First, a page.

Now that Blu-ray looks to have beaten HD-DVD in the High Definition format war, it's finally safe to invest in advanced video goodies. The BD7H is the world's first Blu-ray camcorder, recording top quality HD video to miniature Blu-ray discs, or to a 30Gb hard drive. It has a 10x zoom lens and a generous 2.7-inch fold-out screen, and you can even edit your masterpieces in the camcorder itself – no PC required.

Yoggie Gatekeeper Pico
Keeping your computer secure can be a real headache. If you want the freedom to surf, shop and bank online without having to install and maintain complicated software, check out Yoggie 's miniature security server. Simply plug it in to a spare USB port and, er, that's it. The Gatekeeeper automatically protects against viruses, spam, spyware and identity theft, without slowing your computer down or asking confusing questions. It includes parental control software, and can be swapped between computers in moments.

B&W Zeppelin
There were hundreds of iPod docks on show at CES, but none reached the heights of this elegant unit from British audio experts Bowers & Wilkins. While they quote detailed acoustical reasons why the Zeppelin's oval shape delivers such deep bass and crisp treble, we suspect they actually started with the funky design and squeezed in speakers to fit. The Zeppelin partners best with an Apple iPod, which slips easily into the front mount, but other MP3 players can also enjoy the gutsy 50W of amplification on offer. At last, an iPod dock that's more than just hot air...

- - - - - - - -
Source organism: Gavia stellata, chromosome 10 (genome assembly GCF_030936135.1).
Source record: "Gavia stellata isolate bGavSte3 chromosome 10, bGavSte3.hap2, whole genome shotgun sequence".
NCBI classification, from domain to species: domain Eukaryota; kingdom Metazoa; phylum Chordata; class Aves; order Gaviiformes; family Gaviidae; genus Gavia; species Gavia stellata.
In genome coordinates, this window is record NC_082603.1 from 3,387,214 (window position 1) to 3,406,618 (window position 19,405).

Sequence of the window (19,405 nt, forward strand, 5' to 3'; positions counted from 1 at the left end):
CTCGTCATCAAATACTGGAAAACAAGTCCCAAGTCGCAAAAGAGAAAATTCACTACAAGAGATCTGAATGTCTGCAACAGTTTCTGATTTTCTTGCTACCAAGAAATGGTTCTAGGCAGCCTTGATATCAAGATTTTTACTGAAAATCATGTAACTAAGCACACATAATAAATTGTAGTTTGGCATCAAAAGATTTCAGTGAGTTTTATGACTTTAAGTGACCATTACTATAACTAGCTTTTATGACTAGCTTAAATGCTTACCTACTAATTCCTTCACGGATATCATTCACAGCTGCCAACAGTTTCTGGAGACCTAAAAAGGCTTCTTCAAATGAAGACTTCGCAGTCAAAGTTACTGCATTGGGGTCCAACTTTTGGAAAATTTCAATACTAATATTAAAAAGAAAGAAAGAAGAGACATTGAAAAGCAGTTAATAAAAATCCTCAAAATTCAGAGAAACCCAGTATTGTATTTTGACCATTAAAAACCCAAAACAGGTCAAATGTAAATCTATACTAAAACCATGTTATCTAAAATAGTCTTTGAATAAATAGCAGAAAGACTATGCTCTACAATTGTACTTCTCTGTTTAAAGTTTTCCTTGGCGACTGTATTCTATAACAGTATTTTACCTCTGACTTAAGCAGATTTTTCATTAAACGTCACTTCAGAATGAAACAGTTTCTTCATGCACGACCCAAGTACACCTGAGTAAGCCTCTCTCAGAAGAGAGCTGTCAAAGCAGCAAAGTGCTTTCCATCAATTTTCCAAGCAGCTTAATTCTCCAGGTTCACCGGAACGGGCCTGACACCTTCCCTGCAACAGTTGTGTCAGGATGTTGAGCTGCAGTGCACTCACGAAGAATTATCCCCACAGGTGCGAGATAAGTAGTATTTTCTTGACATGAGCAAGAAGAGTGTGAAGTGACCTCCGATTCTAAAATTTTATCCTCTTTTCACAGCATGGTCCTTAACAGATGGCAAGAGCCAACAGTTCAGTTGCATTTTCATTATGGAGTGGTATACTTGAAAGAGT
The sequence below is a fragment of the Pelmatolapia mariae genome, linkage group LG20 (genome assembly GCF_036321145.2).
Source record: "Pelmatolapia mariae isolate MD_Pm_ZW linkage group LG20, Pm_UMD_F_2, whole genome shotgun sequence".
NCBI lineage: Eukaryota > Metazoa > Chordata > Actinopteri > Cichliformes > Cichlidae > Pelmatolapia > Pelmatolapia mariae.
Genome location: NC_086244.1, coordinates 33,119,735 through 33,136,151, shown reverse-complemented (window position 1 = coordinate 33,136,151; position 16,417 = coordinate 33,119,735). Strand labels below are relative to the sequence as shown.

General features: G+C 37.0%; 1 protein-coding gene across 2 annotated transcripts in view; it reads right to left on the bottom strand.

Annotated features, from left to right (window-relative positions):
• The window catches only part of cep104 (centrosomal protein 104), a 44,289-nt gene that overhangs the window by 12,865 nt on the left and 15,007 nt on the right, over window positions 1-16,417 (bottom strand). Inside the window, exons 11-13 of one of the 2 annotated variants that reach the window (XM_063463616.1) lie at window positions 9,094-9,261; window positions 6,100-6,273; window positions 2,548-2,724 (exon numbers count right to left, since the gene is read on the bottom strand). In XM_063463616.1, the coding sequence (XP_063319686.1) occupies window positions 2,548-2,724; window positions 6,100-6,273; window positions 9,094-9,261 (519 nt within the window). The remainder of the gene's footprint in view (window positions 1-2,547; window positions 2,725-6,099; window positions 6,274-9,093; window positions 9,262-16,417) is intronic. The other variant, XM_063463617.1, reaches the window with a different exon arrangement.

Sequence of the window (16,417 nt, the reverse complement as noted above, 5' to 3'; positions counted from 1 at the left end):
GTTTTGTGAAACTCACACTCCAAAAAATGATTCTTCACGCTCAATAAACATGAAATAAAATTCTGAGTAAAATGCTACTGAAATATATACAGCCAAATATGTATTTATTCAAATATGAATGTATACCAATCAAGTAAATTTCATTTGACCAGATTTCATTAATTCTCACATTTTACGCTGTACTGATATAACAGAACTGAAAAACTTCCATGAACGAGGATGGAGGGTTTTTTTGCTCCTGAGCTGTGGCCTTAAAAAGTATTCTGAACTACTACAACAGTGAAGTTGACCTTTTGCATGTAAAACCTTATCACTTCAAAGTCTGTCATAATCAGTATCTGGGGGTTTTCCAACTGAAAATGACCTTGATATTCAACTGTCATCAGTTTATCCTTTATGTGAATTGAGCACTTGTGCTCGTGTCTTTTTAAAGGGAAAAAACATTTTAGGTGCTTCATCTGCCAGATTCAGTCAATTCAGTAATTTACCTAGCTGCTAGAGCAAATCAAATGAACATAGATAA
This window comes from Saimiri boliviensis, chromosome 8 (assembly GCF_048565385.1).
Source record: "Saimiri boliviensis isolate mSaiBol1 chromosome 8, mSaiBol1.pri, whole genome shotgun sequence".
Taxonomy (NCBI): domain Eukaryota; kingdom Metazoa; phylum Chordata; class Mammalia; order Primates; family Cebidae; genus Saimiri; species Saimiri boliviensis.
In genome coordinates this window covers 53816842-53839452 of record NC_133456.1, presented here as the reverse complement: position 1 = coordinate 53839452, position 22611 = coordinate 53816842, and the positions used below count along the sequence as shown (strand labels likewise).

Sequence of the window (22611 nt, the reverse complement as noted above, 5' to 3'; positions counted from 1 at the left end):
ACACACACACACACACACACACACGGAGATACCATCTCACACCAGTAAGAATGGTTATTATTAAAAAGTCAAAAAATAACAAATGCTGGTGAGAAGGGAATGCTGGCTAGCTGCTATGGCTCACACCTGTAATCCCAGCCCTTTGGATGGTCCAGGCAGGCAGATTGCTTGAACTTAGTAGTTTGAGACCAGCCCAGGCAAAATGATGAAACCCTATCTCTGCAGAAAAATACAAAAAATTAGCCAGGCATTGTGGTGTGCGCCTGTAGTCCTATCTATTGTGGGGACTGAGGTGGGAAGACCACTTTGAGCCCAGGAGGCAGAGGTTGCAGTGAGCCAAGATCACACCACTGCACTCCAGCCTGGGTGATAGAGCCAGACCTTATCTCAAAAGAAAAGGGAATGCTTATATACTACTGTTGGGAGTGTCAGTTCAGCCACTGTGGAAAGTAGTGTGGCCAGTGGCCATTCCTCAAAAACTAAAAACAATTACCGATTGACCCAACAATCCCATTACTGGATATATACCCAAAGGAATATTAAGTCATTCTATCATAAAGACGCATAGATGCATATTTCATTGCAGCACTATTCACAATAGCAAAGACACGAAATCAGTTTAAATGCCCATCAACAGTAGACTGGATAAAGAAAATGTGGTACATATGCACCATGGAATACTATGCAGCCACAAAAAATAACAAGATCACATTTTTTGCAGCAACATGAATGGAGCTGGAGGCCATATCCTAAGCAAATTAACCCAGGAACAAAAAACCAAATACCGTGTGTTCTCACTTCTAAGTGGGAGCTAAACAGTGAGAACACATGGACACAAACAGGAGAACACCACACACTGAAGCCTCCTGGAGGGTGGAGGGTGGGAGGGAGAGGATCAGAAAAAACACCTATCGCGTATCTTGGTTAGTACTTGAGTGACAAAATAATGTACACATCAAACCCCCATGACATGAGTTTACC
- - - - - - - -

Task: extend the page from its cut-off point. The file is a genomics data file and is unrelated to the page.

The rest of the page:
Dolby Volume Control
Tomorrow's TVs won't just look better, they'll sound better, too. Dolby has invented a system that eliminates the annoying shifts in volume you get when you switch channels or the adverts come on. Volume Control lets you select a sound level you're happy with, then automatically adjusts the TV to give exactly the same loudness, whether you're watching a documentary about tip-toeing mice or a screaming heavy metal gig. Dolby Volume Control should start appearing in televisions and other home cinema kit early next year.

Intempo Daisy
Put the world in your pocket with the first ever portable internet radio. The Daisy can tune into over 6000 online radio stations from around the globe, letting you catch up with news from Nairobi, sports from Sydney or tunes from Tennessee. It works with any home wireless network (plus some free Wi-Fi networks) and has a rechargeable battery with a 20 hour life. If your wireless hotspot's not a good spot, it can also receive good old FM stations. Listen out for it in April, for around £150.

For instant, clean energy, just add water! As unlikely as it sounds, a Chinese company has developed a water-activated power system for camping and emergencies. The HydroPak uses chemical cartridges that react with plain tap water to make hydrogen, which is then converted into energy by a tiny fuel cell. It can supply 25W of power (enough for lights and radios, or to charge portable devices) for up to 12 hours from a single canister. Each canister costs just $20 (£11) – water not included.